Most of the planning consisted of finding the appropriate yarn and figuring out a way to set up the video equipment in a way that would allow us to continuously capture the entire performance. For the video, I had the help of Greg Gagnon and my brother, Enzo Camacho. We set up at 4:00am, started shooting at around 6:00am and continued until the performance ended at around 5:00pm. The performance took place on the floor in the corner of my studio and my audience consisted only of the video crew and the other students who were working in the studio. For the most part, there were only one or two other people in the studio with me. I wanted to crochet myself in entirely but I had no idea how long it would take or how much yarn I would need. I wasn't even sure if I would physically be able to do it since I did not want the performance to be interrupted by any breaks. I crocheted continuously for more than ten hours without food or water and was incredibly relieved when I had finished.

this is a record of your crocheting a cocoon-like structure around you as
you sit on the floor. it is a bit over 10 hours in length. i know it
starts showing in the gallery at 9am, and can be seen in it's entirety.
how do you expect/hope that people will view it? (over time, one extended
viewing, fast-forward :), see only parts and have to live with the mystery
of not knowing the rest of the story, something else?) was the video edited, or is it a real time record of the process?

The video was recorded using two tape decks so that we could put the footage together seamlessly. The material from fourteen separate tapes was edited in order to create a continuous and complete document of the performance. I decided to present the video in its entirety and in real-time to emphasize the process and duration. This solitary activity is performed repetitively in a way that is reminiscent of ritual and it happens consciously over time, allowing an emotional investment in the project to be formed. I don't expect people to spend hours viewing the video but I want them to get the sense that this was an extended performance. I hope that the title and the activity in the video suggest what is going on even with a short viewing of the piece.

can you say a bit about your feelings as you started to become more enclosed? were you surprised by what you experienced?

I went into this performance not knowing what it would feel like or what I would be thinking about. For the first hour or so, all I could think about was how thirsty I was because I didn't drink anything before I started so that I wouldn't need to go to the bathroom. After that, I forgot all about having to eat, drink or go to the bathroom and I was very focused on what I was doing. I hadn't predetermined how the shape of the crocheted cover was going to come together so I was improvising the form and constantly trying to figure out which parts needed to join up in order to have it close around me with the least amount of excess. The hardest part was the last hour because I was curled up with my head slightly tucked and was crocheting in a very awkward position. It was quite painful and I was quite desperate to be done with it. When it was over, I was so relieved and exhausted that I fell asleep inside the crocheted cocoon for a few minutes. It was really warm and cosy, and I actually loved being inside it.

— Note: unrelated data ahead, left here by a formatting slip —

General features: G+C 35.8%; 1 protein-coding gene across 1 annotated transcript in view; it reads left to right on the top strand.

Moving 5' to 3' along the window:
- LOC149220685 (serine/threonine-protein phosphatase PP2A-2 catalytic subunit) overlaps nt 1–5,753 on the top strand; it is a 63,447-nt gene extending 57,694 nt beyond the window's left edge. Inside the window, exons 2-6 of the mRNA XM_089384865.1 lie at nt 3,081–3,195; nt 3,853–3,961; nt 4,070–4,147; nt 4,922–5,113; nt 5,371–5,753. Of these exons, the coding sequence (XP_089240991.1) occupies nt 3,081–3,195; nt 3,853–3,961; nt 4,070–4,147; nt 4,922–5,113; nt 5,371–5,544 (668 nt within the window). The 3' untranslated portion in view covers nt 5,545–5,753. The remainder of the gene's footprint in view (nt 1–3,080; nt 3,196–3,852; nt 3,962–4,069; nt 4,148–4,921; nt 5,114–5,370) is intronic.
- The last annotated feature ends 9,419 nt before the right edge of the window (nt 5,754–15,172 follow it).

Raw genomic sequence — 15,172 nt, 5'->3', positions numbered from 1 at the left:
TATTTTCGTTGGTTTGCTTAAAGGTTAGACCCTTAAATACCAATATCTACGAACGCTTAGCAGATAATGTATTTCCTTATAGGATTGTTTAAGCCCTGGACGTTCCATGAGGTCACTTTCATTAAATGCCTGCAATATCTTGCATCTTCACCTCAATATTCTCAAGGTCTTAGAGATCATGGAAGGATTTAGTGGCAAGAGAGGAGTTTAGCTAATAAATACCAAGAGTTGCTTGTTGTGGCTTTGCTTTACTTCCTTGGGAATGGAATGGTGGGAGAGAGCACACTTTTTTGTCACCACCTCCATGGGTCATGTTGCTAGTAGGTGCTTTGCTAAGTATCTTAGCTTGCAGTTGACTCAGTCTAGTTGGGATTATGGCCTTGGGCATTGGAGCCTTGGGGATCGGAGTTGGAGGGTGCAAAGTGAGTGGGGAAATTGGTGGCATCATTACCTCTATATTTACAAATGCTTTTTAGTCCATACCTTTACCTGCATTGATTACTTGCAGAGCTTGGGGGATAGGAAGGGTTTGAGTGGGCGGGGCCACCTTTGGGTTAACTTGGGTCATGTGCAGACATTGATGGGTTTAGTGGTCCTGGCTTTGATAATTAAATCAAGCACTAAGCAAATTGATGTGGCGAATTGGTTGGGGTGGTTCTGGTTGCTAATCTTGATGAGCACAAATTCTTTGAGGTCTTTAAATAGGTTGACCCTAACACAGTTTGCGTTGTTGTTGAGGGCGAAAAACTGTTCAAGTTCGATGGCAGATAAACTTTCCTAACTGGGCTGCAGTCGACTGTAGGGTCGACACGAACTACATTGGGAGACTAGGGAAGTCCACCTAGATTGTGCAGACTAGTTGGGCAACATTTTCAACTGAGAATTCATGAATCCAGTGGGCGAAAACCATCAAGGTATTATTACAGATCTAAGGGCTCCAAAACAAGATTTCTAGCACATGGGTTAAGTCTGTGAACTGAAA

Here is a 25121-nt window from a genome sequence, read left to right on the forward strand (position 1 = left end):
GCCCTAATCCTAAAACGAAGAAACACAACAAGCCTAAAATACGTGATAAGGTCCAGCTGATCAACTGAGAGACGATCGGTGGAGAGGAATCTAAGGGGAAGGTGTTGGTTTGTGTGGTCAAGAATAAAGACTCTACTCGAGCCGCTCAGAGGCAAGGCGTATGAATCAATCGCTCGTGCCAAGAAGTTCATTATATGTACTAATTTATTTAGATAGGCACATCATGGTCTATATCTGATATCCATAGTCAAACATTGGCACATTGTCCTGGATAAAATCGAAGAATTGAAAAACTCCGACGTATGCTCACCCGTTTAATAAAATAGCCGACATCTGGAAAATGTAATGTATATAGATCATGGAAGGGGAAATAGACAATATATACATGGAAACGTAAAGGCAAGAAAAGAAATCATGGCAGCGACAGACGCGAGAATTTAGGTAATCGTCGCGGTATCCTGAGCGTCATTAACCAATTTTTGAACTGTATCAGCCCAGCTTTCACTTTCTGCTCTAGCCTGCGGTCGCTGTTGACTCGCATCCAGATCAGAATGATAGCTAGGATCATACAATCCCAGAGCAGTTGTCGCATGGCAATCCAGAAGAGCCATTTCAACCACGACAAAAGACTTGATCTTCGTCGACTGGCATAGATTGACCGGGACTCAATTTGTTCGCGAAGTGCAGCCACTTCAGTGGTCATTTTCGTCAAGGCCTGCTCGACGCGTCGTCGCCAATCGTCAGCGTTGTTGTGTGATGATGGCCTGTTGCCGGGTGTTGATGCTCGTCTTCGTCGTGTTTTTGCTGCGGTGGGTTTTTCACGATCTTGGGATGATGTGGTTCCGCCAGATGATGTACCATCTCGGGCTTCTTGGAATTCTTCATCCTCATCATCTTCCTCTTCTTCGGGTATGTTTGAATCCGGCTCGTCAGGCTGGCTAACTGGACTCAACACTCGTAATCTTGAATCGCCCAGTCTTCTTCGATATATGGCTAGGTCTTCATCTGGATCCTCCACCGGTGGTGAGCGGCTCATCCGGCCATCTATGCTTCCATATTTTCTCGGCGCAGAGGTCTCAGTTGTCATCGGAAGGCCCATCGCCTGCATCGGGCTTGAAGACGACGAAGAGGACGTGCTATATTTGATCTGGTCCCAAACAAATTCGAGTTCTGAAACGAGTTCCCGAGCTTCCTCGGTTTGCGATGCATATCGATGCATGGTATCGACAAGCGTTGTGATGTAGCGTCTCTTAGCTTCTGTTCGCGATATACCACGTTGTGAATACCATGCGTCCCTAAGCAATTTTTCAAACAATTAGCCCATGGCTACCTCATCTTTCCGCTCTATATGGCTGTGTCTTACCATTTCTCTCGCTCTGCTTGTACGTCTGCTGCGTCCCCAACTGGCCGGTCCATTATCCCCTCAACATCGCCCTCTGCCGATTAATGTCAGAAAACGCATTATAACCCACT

does the structure still exist? any plans for it?

It does still exist and it is in storage at home. I don't have any plans for it yet.

you use red yarn for a number of your pieces. any particular reasons for
the choice?

I love the graphic quality of the color. I find it very striking and in 'Enclose,' I was also originally attracted to the way in which it became reminiscent of the womb.

anything you'd like to mention about any of your "extreme clothing" pieces? (hat-like and glove-like structures.)

bea camacho: extensionsbea camacho: extensions

         Above: Extensions, 2005
         Photographs, 30" x 20" and 24" x 36"
         Photo credit: Karl Hinojosa

I've never crocheted anything that wasn't an art project. I have created 'clothing,' but so far I haven't really considered myself to be involved with fashion. I think of crochet as just another art medium, like wood or plaster.

do you plan to continue using crochet in your future explorations?

Right now, I'm not sure. I certainly enjoy crocheting but I don't want to limit myself to this way of working. My work will probably change a lot in the future and I don't know if crocheting will continue to be relevant to the ideas I want to explore.


Bea Camacho recently graduated summa cum laude with a degree in the
Visual and Environmental Studies from Harvard College. She works with
sculpture, performance and installation in order to explore issues
concerning distance and disconnection in relation to absence and
intimacy. Having graduated, she hopes to continue working in the field
of art and design.


top of page living thru experimental crochet
art and research about what happens to string when it is
hooked up to a stick, turned loose and encouraged to run wild